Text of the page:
Among other incidents/characters that crop up randomly are the spies hired by HHI’s father who apparently followed them in Germany secretly (He somehow decided that they are better than the ones he placed on Hyun Woo’s tail who can locate those even in North Korea). In fact, their mission is so secretive that, had they not come out of hiding (one month later), the audience would never have suspected the father cared!

Not that their report mattered in the end – in yet another simulation of CLOY, they tracked Hae In’s and Eun Sung’s movements to conclude that Hae In, in fact, does not like Eun Sung. (I’m tempted to say the same thing that the investigator in CLOY said- "You need an analysis to see that? It’s as clear as day"). They serve no purpose and are not seen again, much like the other two agents who probably got caught searching in North Korea by someone other than Captain Ri Jeong Hyeok.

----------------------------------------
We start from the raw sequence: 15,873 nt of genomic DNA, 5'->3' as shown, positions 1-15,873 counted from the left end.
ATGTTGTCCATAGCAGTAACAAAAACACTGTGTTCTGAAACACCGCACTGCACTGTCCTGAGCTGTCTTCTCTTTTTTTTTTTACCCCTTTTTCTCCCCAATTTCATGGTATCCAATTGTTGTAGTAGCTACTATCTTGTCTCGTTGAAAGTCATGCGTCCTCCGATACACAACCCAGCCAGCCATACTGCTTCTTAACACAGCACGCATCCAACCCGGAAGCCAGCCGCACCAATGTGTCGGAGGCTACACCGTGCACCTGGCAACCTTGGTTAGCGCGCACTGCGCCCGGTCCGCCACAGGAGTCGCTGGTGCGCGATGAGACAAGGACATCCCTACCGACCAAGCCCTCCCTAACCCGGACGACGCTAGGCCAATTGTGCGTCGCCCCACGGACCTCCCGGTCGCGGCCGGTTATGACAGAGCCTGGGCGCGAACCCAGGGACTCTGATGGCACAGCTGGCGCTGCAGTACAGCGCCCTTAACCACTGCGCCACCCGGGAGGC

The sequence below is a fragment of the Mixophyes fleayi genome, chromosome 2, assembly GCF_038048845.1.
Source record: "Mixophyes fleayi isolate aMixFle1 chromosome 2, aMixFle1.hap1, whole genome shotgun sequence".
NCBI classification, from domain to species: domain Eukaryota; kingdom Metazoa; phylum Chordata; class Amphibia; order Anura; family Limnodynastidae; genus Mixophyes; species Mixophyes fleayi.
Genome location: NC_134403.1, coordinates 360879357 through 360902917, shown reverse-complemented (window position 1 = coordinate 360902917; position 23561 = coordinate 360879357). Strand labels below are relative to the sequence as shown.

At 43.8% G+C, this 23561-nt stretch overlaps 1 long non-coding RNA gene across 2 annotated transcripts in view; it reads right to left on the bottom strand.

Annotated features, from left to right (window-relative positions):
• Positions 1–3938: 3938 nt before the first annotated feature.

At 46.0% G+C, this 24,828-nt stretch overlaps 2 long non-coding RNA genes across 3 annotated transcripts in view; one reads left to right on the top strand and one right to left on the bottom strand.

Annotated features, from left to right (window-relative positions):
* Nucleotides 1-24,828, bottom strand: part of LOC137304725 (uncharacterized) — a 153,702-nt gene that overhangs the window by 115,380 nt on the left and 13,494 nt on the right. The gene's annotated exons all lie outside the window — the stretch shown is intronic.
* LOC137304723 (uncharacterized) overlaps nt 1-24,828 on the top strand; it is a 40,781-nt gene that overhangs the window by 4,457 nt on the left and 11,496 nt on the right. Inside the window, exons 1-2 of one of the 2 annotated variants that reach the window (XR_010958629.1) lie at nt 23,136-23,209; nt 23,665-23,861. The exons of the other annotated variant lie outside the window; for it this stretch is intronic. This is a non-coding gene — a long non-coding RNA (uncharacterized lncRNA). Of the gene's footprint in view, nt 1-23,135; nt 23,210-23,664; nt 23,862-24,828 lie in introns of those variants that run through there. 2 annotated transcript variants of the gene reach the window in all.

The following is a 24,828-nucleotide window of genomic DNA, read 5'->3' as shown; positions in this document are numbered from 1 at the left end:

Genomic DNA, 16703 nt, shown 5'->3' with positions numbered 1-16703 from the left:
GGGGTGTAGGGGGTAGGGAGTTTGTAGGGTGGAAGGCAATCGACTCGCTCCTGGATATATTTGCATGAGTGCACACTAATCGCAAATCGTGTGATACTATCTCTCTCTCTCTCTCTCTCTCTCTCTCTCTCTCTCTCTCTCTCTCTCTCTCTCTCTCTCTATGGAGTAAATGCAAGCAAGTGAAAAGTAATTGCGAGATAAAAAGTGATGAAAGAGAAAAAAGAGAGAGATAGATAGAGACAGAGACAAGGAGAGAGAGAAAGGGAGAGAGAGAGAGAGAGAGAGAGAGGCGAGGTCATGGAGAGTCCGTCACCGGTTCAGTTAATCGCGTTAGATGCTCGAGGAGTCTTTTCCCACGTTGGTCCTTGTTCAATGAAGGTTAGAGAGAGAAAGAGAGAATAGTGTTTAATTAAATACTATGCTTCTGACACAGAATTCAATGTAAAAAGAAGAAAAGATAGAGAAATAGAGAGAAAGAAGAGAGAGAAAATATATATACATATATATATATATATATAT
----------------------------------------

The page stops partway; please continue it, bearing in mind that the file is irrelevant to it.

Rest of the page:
It's also mildly interesting how the real MVP of the drama is Grace. The baddies won as long as she was on their side and the tables turned after she (was forced to) jumped ship. Anyone else notice that the team she is in wins or was that just me?


It's tricky to decide whether to call the screenplay clever or unimaginative. The first half begins well. The pacing is appropriately racy and intriguing. The events unfold steadily and there is an element of suspense. The little epilogues at the end seem to be an ode to CLOY, and in fact, add to the story. The stage is slowly being set for the half-way plot twist and that is when it goes downhill.

There is a sudden shift of scene to the town side as though it was mandatory. Instead of going deeper into why Hae In and Hyun Woo's marriage fell through, the scenes were concentrated on resolving their fight already. It was too premature and, without showing some parts of their story before and after their marriage, too out of context to have the desired impact. They actually failed to recreate the discord in the main couple that Soo Cheol and Da Hye had as the side couple.